“If I were a Conservative strategist, I’d certainly be hoping to distract voters from the current state f the economy,” he said. “Canada has lost 200,000 jobs since the recession and Stephen Harper’s plan just isn’t working. Harper…is using the politics of fear to get ahead. We feel strongly that Canadians don’t have to choose between security and their rights – even in an election year. Unfortunately, Bill C-51 is more of a reflection of the politics of fear than a response to a threat.”

Denesiuk says that under the current government, the annual budget has been an economical mess, and they are running out of ideas for how to fix it.

“The Conservatives have had seven consecutive deficit budgets and the only way they are balancing the budget this time around is by scraping together clawed back money from veterans, employment insurance, the military and selling off General Motors stock,” she said. “They are cobbling all of these things together to get enough money to balance the budget, but you can’t do that a second year. All those pots were scraped dry and they don’t automatically replenish.”

With protests in Castlegar and other municipalities across Canada, Denesiuk is pleased that voters are sharing their displeasure with the legislation, but wants to make sure everyone is fully informed about what it entails before forming an opinion.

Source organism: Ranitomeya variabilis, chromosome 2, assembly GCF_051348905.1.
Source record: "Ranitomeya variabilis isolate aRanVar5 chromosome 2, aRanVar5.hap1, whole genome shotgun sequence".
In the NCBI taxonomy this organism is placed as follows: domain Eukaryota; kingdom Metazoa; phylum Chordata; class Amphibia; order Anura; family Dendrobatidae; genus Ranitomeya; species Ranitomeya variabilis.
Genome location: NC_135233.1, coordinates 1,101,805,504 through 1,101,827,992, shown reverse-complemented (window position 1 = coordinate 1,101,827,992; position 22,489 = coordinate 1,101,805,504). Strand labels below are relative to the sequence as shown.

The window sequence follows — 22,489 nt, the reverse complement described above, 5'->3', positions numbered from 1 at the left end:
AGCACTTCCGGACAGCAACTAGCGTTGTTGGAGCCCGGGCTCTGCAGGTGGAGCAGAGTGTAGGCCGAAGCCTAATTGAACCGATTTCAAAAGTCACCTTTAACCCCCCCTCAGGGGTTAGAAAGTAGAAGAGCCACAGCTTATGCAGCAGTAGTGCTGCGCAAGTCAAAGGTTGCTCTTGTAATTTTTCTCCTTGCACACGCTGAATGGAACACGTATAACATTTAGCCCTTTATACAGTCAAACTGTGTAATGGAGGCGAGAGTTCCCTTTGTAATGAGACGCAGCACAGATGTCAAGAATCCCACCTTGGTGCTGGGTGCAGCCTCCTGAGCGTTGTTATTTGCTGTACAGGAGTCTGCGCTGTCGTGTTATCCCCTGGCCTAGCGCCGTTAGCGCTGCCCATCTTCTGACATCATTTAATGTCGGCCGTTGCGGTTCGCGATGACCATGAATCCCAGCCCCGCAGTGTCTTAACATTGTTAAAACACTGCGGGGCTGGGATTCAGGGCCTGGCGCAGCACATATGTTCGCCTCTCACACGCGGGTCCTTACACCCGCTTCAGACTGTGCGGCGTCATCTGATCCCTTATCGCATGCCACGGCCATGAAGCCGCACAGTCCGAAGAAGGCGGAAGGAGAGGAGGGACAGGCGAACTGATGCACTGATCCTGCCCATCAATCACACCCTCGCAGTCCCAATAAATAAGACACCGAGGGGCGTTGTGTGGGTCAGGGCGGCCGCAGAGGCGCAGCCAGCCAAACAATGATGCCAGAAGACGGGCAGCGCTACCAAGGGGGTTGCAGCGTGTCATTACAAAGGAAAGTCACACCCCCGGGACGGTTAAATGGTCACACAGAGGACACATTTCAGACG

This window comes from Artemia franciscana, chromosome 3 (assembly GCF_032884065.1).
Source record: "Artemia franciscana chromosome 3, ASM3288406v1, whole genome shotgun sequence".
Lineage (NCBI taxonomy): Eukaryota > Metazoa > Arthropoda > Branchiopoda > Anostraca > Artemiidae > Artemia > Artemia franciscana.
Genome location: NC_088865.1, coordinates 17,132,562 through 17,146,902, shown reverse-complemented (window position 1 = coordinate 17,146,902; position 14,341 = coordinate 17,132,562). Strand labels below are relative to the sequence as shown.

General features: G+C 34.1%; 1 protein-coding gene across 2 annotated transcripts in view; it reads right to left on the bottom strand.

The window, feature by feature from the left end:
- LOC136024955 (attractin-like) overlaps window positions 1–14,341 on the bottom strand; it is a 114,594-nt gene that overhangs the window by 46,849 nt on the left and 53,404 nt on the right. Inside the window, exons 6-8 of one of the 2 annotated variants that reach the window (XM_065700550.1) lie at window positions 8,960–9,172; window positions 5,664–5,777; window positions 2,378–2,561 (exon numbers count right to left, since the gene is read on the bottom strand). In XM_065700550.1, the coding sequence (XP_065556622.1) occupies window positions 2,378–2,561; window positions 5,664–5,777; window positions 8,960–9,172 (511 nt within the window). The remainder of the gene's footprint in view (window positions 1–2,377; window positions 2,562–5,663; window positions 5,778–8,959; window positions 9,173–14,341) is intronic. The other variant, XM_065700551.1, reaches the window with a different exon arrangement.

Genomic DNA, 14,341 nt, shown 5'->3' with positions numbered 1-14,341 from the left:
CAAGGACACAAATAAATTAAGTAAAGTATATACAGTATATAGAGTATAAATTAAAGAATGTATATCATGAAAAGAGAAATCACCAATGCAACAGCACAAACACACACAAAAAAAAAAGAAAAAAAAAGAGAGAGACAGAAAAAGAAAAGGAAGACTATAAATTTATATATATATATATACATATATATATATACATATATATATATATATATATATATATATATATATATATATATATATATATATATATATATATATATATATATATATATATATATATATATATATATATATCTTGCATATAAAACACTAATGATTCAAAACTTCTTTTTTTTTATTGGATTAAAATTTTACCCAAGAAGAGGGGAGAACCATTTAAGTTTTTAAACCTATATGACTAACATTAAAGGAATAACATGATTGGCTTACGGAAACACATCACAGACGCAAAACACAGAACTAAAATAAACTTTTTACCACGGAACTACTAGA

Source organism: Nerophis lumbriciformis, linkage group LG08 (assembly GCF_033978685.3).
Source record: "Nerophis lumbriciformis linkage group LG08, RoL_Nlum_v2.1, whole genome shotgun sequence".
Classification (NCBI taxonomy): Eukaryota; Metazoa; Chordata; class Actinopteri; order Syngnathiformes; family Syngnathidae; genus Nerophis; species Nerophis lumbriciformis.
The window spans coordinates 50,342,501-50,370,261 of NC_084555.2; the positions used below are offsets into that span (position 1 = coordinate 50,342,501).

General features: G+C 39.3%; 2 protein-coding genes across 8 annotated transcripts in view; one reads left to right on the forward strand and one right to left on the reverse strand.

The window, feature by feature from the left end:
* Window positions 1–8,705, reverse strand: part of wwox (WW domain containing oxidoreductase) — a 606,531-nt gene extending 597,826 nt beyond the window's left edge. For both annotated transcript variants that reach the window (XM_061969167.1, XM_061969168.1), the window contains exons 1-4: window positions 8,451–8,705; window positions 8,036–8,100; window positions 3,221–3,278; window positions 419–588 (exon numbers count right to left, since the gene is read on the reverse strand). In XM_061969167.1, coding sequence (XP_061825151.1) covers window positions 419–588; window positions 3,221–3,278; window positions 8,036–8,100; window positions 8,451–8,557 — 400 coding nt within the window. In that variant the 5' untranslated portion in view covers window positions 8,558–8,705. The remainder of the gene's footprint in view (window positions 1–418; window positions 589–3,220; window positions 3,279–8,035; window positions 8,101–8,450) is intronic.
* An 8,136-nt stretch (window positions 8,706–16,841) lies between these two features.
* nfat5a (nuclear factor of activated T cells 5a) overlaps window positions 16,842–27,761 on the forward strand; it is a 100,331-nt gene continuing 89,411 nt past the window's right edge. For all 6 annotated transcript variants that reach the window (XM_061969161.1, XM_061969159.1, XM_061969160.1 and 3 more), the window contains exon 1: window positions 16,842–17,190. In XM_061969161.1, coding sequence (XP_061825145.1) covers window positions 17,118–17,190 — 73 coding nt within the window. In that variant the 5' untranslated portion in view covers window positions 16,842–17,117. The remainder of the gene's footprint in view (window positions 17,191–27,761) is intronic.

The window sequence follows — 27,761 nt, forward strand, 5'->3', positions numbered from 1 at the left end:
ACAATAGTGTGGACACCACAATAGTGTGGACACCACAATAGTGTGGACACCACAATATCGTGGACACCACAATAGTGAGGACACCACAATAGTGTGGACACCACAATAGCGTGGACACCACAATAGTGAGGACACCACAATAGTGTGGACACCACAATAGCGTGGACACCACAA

“I agree with many of the concerns that I have heard, loud and clear. But, the opinions aren’t always as well informed as they should be about different components of the bill,” she said, “One person came to me and shared her concern about how Bill C-51 was going to be hard on climate change. She said it to me, and she said it to others. That is a pretty big misconception. It just demonstrates some of the misinformation that accompanies the bill.”

Neufeld also sees plenty of misinformation being spread about Bill C-51, even while knocking on doors in Trail.

“As I have been going door-to-door in the riding, I have found that people have a general misunderstanding about the legislation,” he said, adding there are some politicians who aren’t truly representing what is in the legislation. “I have found that most people are much more supportive of the legislation once they find out what is actually contained in it.”

 

To read more about Bill C-51 and what it means, visit www.parl.gc.ca